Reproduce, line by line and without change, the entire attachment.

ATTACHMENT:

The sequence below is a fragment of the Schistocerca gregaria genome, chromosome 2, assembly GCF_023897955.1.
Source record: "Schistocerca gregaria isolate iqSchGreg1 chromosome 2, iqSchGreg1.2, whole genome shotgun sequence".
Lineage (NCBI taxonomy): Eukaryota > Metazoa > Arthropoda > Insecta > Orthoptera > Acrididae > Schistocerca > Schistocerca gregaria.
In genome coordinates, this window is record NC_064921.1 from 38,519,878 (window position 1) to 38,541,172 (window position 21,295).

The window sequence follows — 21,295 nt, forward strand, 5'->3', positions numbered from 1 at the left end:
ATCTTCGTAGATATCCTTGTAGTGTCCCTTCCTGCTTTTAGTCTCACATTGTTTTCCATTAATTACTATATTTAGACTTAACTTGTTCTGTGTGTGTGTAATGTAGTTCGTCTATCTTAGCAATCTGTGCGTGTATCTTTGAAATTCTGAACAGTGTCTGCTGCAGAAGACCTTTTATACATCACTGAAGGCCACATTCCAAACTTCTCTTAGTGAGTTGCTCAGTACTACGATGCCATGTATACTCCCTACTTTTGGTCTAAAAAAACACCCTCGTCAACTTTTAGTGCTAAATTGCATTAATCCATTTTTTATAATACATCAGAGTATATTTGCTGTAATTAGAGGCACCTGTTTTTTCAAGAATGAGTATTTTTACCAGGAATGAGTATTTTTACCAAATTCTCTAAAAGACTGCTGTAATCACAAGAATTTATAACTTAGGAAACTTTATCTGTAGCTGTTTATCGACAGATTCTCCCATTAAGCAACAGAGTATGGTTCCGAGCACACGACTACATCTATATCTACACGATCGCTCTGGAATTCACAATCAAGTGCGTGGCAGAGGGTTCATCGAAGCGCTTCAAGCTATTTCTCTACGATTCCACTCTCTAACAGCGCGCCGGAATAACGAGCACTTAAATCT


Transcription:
The sequence below is a fragment of the Schistocerca gregaria genome, chromosome 2, assembly GCF_023897955.1.
Source record: "Schistocerca gregaria isolate iqSchGreg1 chromosome 2, iqSchGreg1.2, whole genome shotgun sequence".
Lineage (NCBI taxonomy): Eukaryota > Metazoa > Arthropoda > Insecta > Orthoptera > Acrididae > Schistocerca > Schistocerca gregaria.
In genome coordinates, this window is record NC_064921.1 from 38,519,878 (window position 1) to 38,541,172 (window position 21,295).

The window sequence follows — 21,295 nt, forward strand, 5'->3', positions numbered from 1 at the left end:
ATCTTCGTAGATATCCTTGTAGTGTCCCTTCCTGCTTTTAGTCTCACATTGTTTTCCATTAATTACTATATTTAGACTTAACTTGTTCTGTGTGTGTGTAATGTAGTTCGTCTATCTTAGCAATCTGTGCGTGTATCTTTGAAATTCTGAACAGTGTCTGCTGCAGAAGACCTTTTATACATCACTGAAGGCCACATTCCAAACTTCTCTTAGTGAGTTGCTCAGTACTACGATGCCATGTATACTCCCTACTTTTGGTCTAAAAAAACACCCTCGTCAACTTTTAGTGCTAAATTGCATTAATCCATTTTTTATAATACATCAGAGTATATTTGCTGTAATTAGAGGCACCTGTTTTTTCAAGAATGAGTATTTTTACCAGGAATGAGTATTTTTACCAAATTCTCTAAAAGACTGCTGTAATCACAAGAATTTATAACTTAGGAAACTTTATCTGTAGCTGTTTATCGACAGATTCTCCCATTAAGCAACAGAGTATGGTTCCGAGCACACGACTACATCTATATCTACACGATCGCTCTGGAATTCACAATCAAGTGCGTGGCAGAGGGTTCATCGAAGCGCTTCAAGCTATTTCTCTACGATTCCACTCTCTAACAGCGCGCCGGAATAACGAGCACTTAAATCT